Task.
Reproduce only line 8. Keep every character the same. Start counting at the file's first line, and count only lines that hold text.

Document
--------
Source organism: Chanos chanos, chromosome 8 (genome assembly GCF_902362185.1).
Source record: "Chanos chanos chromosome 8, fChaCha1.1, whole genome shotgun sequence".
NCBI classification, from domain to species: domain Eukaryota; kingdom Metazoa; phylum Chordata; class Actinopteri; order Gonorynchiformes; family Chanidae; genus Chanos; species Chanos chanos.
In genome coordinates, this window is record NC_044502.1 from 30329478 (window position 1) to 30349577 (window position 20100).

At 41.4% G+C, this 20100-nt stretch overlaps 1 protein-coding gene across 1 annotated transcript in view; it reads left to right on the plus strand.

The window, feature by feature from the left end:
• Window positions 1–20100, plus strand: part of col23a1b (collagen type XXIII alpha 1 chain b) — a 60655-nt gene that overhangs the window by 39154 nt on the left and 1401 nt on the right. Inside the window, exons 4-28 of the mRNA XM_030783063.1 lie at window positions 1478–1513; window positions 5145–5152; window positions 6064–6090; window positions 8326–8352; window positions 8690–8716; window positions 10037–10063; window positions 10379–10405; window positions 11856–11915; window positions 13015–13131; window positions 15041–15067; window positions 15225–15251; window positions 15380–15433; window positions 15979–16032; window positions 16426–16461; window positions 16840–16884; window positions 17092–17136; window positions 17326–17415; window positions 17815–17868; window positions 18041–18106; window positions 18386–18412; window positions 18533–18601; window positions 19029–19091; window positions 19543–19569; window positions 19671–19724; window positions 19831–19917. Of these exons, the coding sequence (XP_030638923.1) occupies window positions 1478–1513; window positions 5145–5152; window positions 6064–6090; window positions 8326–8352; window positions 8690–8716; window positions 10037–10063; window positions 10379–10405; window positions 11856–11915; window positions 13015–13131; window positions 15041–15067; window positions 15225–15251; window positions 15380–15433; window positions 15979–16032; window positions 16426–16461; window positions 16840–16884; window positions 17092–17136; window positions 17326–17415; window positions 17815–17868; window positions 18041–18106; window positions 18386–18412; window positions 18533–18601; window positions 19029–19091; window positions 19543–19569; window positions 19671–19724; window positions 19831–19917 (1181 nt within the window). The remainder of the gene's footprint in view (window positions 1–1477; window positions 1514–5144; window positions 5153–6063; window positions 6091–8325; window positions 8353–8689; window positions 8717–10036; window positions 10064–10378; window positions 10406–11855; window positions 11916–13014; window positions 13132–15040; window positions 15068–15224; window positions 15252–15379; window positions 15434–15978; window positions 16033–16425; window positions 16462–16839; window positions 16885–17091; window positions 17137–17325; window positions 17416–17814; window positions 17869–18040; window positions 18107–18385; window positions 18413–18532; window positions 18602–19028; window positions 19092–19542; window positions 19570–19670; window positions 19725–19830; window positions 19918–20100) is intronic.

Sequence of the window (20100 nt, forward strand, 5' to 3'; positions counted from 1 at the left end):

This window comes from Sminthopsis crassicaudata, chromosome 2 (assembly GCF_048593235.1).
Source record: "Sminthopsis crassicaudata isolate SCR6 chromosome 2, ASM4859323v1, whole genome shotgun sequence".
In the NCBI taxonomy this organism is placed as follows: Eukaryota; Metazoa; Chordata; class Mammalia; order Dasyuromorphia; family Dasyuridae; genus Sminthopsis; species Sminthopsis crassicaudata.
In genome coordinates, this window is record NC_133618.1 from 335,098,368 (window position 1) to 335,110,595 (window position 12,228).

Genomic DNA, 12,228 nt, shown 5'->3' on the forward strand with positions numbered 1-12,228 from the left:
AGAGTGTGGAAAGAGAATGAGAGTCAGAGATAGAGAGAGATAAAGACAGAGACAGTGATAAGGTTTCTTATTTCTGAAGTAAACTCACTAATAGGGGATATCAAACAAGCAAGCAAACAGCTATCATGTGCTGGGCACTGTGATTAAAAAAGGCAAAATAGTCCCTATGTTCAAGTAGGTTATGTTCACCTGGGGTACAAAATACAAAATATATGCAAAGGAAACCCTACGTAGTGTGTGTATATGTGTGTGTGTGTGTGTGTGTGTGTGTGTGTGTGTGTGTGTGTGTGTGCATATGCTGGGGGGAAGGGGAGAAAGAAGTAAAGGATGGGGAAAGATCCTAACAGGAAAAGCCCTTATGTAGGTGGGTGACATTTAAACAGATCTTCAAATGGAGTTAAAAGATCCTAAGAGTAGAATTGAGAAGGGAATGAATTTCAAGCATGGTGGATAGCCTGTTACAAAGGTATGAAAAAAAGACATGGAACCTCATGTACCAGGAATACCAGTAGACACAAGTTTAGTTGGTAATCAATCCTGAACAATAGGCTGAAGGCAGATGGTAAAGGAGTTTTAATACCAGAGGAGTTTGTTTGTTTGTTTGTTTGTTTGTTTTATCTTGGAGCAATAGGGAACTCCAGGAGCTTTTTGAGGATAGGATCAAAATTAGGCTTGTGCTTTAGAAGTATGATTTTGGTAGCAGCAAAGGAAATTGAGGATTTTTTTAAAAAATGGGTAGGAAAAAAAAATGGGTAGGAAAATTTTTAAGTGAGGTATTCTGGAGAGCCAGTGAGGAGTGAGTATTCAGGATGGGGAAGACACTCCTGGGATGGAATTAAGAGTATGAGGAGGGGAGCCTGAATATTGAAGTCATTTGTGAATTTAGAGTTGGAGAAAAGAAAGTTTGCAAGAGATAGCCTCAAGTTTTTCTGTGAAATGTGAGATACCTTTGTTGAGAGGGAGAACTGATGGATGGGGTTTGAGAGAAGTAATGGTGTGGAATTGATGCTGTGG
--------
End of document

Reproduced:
Sequence of the window (20100 nt, forward strand, 5' to 3'; positions counted from 1 at the left end):